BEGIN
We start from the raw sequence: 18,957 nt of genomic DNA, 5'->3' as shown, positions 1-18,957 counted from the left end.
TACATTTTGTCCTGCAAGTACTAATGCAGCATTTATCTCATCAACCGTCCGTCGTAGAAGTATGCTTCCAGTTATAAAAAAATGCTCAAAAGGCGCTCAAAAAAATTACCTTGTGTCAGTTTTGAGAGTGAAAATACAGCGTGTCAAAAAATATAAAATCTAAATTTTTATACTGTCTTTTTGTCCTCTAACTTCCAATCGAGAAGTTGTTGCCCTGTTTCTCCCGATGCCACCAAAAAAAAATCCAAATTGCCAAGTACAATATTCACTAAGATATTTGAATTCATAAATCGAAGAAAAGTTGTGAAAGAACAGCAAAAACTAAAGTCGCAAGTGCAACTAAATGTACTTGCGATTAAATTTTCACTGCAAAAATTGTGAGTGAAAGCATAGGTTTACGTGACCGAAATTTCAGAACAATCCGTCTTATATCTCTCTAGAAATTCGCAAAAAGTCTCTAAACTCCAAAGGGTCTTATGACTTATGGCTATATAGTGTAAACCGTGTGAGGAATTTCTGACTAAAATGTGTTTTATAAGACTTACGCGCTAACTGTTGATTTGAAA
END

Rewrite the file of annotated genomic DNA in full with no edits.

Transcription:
We start from the raw sequence: 18,957 nt of genomic DNA, 5'->3' as shown, positions 1-18,957 counted from the left end.
TACATTTTGTCCTGCAAGTACTAATGCAGCATTTATCTCATCAACCGTCCGTCGTAGAAGTATGCTTCCAGTTATAAAAAAATGCTCAAAAGGCGCTCAAAAAAATTACCTTGTGTCAGTTTTGAGAGTGAAAATACAGCGTGTCAAAAAATATAAAATCTAAATTTTTATACTGTCTTTTTGTCCTCTAACTTCCAATCGAGAAGTTGTTGCCCTGTTTCTCCCGATGCCACCAAAAAAAAATCCAAATTGCCAAGTACAATATTCACTAAGATATTTGAATTCATAAATCGAAGAAAAGTTGTGAAAGAACAGCAAAAACTAAAGTCGCAAGTGCAACTAAATGTACTTGCGATTAAATTTTCACTGCAAAAATTGTGAGTGAAAGCATAGGTTTACGTGACCGAAATTTCAGAACAATCCGTCTTATATCTCTCTAGAAATTCGCAAAAAGTCTCTAAACTCCAAAGGGTCTTATGACTTATGGCTATATAGTGTAAACCGTGTGAGGAATTTCTGACTAAAATGTGTTTTATAAGACTTACGCGCTAACTGTTGATTTGAAA